My job is to make eating clean, wholesome food simple for you. Research supports that eating well-grown food from healthy soil that is rich in organic matter produces more nutritious food. Buying food from a farmer’s market helps you to avoid produce that has been hauled across the continental United States. Whenever possible, eat food that is local. Eating locally grown food means that you eat foods that are in season in your corner of the world. A touch of culinary diversity will prevent the onset of “in season” produce boredom. Asparagus, one of the first vegetables to shake off winter emerges from the ground like a snub-nosed green snake headed for sunshine, rising so rapidly that you can just about see it grow. Collect asparagus recipes that contain clean, wholesome ingredients that you can obtain from local sources.
Asparagus: the Green Gem of Spring
Pencil thin, spindly, wild asparagus makes its home along the ditches in the Mid-Atlantic. Growing up on Maryland’s Eastern Shore offered countless opportunities to roam the steep embankments for the earliest crop of asparagus. To this day, many of the locals refer to the green perennial as “spar-grass.” With a chill still in the air, we jumped over deep ditches to cut wild asparagus. Too early in the spring equinox for the fiddler crab to occupy narrow waterways, we vaulted the ditch fearlessly.
We bundled our springtime plunder with rubber bands stashed in our pockets. Loading the “green gem of the spring” into the baskets on our bikes, we swiftly peddled home to add our tender shoots to the dinner menu. The optimum time to eat the sturdy vegetable is the same day it gets the knife across the plump neck of the plant. Of course, refrigeration helps to prolong the vegetable but does nothing to enhance the flavor.
Why Most People Don’t Enjoy Asparagus
In Animal, Vegetable, Miracle: A Year of Food Life, novelist Barbara Kingsolver asserts that “the main barrier between ourselves and a local-food culture is not price, but attitude. Maybe you are not a fan of Creation’s crowning glory of early spring, asparagus, because you fill your plate with the mushy frozen from the box sort. Exercise a little food moxie and kick up the flavor by eating fresh asparagus. What about canned asparagus? The canning process pillages the vegetable’s flavor and delivers a slimy, stringy side dish.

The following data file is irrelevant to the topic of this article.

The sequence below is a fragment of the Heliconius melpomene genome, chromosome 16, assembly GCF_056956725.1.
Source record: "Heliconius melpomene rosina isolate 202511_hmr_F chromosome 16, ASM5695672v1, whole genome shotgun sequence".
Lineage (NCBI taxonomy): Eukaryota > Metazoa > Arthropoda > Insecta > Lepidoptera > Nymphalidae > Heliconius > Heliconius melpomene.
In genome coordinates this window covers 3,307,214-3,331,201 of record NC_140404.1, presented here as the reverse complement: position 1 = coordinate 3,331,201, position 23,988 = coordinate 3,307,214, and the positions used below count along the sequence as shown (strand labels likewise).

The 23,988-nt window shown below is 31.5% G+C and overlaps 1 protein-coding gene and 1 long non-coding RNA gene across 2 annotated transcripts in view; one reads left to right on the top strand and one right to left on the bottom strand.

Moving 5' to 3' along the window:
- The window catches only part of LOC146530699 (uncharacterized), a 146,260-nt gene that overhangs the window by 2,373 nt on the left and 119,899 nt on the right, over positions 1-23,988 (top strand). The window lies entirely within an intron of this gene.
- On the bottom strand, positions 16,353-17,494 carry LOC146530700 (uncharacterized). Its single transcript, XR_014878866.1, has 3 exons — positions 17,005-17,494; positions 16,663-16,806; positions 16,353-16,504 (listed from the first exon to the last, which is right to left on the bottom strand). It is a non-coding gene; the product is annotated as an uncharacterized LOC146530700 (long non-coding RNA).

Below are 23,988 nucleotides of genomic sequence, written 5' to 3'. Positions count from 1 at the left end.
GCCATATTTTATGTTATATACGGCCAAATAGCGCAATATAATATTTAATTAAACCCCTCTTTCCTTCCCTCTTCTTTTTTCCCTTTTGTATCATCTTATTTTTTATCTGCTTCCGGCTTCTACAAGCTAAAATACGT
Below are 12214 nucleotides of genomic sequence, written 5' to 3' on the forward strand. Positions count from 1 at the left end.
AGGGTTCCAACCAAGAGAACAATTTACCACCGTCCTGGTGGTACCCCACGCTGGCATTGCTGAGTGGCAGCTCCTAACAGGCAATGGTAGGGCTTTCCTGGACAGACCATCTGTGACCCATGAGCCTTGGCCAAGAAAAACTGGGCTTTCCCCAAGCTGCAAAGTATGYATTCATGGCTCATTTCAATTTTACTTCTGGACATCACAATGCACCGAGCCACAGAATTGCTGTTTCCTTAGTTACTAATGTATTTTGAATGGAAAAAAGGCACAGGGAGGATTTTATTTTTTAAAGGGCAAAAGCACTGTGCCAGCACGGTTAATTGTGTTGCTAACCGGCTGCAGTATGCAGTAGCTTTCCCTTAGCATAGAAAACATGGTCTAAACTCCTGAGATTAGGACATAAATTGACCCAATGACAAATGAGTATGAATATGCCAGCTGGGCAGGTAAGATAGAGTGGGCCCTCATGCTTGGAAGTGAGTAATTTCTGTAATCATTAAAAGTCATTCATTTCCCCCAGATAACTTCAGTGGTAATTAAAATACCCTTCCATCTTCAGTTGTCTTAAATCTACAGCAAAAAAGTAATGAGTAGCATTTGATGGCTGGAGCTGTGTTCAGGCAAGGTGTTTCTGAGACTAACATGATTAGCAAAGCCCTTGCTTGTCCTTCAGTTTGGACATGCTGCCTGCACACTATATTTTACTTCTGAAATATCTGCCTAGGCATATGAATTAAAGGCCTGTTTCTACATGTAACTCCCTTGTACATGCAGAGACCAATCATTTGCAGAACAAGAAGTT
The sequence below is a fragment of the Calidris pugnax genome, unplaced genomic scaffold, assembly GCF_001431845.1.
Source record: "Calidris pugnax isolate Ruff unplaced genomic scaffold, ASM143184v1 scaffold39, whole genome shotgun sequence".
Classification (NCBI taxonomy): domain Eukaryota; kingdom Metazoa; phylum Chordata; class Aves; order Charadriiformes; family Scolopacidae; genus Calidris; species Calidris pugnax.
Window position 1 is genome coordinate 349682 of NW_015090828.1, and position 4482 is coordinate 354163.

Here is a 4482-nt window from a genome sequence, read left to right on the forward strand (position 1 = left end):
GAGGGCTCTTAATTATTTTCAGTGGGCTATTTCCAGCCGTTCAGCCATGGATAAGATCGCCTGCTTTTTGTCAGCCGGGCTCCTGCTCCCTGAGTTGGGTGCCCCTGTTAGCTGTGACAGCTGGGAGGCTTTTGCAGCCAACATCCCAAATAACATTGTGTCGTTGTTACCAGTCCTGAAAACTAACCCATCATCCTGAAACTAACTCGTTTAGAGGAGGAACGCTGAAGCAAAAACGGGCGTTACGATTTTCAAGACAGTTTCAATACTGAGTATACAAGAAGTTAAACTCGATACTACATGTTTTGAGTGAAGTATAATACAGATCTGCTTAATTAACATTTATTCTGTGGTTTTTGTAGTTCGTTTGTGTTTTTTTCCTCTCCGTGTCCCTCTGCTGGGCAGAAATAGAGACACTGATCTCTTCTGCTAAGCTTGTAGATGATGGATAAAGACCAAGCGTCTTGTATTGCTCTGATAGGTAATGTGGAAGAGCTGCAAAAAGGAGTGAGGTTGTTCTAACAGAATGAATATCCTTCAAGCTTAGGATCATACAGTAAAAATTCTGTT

As kids, most of us endured overcooked vegetables just so that we could get to dessert. Then, microwave cooking not only diminished the nutritional value of vegetables but altered the taste and texture as well. Unless you were fortunate enough to have a progressive cook in your household growing up, fresh asparagus probably made a rare appearance at your kitchen table.
Revolutionize your palate by refusing to boil any vegetable! Instead, grill or roast your asparagus with a homemade marinade or with butter. Use traditional vegetable oils like avocado and olive for marinades. Avoid canola oil.
How to Store Your Asparagus
Store the bundle in the refrigerator like flowers. Rinse the bundle and recut the ends of the spears about 1⁄4 an inch and stand them upright in a glass container. Re-cutting the stems will expose the fresh tissue and enable the plant to absorb the fresh water.
3 Simple Asparagus Recipes That Will Revitalize Your Love For the Tender Shoots!
Brush 1 1⁄2 asparagus spears with a marinade of 3 tablespoons of melted butter three minced garlic cloves. Season with sea salt and pepper. Grill the asparagus, uncovered, turning once until shoots are tender, 2-3 minutes per side. Transfer the shoots to a platter. Squeeze the juice from a 1⁄2 lemon or lime evenly over the stalks.
Once you master this recipe, trade out the butter for quality olive oil to add a different flavor. Experiment with adding herbs like thyme or cumin to your melted butter.
- Add 1⁄2 teaspoon of cumin and 1⁄2 teaspoon of coriander to your butter marinade
- Add one teaspoon of orange zest and one teaspoon of thyme to your garlic marinade
Asparagus and Fennel, a Culinary Partnership That Brings Out the Best in Both
Now is the time to kick-off your culinary moxie by cooking with two vegetables that may never have made an appearance in your produce bin. Ina Garten offers a scrumptious recipe that marries the flavors of asparagus and fennel into a delicious partnership.
If you are dairy-free, substitute the heavy cream with a non-dairy alternative or use A-2 whole milk in place of the heavy cream.
Other Ways to Use a Bumper Crop of Asparagus
- add small pieces of asparagus to an omelet, frittata, or quiche
- add chopped, cooked asparagus to soup
- layer grilled asparagus on salads
- top baked potatoes with asparagus tips
- add asparagus tips as a topping on pizza
- incorporate tips and stems into pasta and drizzle the dish with a butter marinade
The abundant availability of in-season crops necessitates you to exercise a little culinary innovation. Here in the east, asparagus enhances our meals until late spring. Collect enough healthful recipes to prevent seasonal eating monotony.